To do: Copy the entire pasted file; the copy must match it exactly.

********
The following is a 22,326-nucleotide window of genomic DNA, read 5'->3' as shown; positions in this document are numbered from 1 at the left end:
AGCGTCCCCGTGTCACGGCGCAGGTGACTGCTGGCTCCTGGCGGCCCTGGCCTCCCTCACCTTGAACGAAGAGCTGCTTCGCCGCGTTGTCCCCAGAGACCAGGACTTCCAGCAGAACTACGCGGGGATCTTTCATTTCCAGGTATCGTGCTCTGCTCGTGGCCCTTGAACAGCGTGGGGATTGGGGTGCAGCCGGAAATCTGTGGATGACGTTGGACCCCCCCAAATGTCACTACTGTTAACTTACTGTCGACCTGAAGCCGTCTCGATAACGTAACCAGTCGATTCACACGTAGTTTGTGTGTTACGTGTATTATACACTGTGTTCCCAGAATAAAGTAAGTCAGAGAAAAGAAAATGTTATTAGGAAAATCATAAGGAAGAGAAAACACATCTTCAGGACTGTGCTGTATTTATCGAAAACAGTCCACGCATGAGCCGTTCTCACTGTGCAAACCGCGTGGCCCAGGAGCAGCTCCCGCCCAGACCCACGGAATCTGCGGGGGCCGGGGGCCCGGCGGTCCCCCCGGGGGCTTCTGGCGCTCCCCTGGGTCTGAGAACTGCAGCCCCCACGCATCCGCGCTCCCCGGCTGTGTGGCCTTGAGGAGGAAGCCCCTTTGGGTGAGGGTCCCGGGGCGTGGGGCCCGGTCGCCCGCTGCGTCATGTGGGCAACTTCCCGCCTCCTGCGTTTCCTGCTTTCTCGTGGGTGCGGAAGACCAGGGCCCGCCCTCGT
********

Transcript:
The following is a 22,326-nucleotide window of genomic DNA, read 5'->3' as shown; positions in this document are numbered from 1 at the left end:
AGCGTCCCCGTGTCACGGCGCAGGTGACTGCTGGCTCCTGGCGGCCCTGGCCTCCCTCACCTTGAACGAAGAGCTGCTTCGCCGCGTTGTCCCCAGAGACCAGGACTTCCAGCAGAACTACGCGGGGATCTTTCATTTCCAGGTATCGTGCTCTGCTCGTGGCCCTTGAACAGCGTGGGGATTGGGGTGCAGCCGGAAATCTGTGGATGACGTTGGACCCCCCCAAATGTCACTACTGTTAACTTACTGTCGACCTGAAGCCGTCTCGATAACGTAACCAGTCGATTCACACGTAGTTTGTGTGTTACGTGTATTATACACTGTGTTCCCAGAATAAAGTAAGTCAGAGAAAAGAAAATGTTATTAGGAAAATCATAAGGAAGAGAAAACACATCTTCAGGACTGTGCTGTATTTATCGAAAACAGTCCACGCATGAGCCGTTCTCACTGTGCAAACCGCGTGGCCCAGGAGCAGCTCCCGCCCAGACCCACGGAATCTGCGGGGGCCGGGGGCCCGGCGGTCCCCCCGGGGGCTTCTGGCGCTCCCCTGGGTCTGAGAACTGCAGCCCCCACGCATCCGCGCTCCCCGGCTGTGTGGCCTTGAGGAGGAAGCCCCTTTGGGTGAGGGTCCCGGGGCGTGGGGCCCGGTCGCCCGCTGCGTCATGTGGGCAACTTCCCGCCTCCTGCGTTTCCTGCTTTCTCGTGGGTGCGGAAGACCAGGGCCCGCCCTCGT